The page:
What also helps with sleep is turning off all of the screens about an hour before you want to go to bed. Turning off blue lights helps your body know it is nighttime and time to rest, and looking at screens too late in the night can end up confusing things.

Take Probiotics to Potentially Build Your Immune System Naturally

 

Seventy to eighty percent of our immune system lies within the gut, in the living bacteria found in our digestive system. Those trillions of bacteria that dwell in the intestines have the responsibility of fighting diseases and assisting the absorption of nutrients.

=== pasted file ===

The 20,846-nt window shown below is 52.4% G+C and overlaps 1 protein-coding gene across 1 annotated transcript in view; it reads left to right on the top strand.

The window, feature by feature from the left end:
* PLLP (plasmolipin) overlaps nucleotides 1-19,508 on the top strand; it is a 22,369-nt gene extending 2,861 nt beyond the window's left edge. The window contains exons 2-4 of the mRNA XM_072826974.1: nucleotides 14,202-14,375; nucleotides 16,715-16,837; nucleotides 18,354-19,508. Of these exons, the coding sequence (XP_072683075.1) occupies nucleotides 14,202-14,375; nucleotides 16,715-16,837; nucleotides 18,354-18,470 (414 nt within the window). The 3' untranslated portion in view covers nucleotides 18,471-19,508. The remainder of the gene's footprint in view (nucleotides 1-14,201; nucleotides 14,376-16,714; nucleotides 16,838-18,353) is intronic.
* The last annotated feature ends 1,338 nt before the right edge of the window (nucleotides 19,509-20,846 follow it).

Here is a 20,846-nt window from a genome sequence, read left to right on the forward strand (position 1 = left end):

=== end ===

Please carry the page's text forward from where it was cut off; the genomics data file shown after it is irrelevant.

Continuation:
The gut microbiome functions as a training ground for our immune system’s cellular response. The immune system and gut microbiome work together in order to keep the host, us, safe from invading diseases. However, sometimes you only know something is good when it is gone. The impact of overusing antibiotics makes the bacteria living in our digestive system less diverse.

The diversity of our gut biome is important when it comes to having a functioning immune system.

While you might think of bacteria as a bad thing, but the bacteria found in our intestines kind of function like coworkers with our immune system cells. We know it is not fun to think about bacteria and the inside of our gut, but probiotics can take out a lot of the icky-ness involved. Probiotics are helpful when it comes to regulating immune responses and cells. Probiotics are helpful in rebuilding a lot of the diversity lost from the overuse of antibiotics.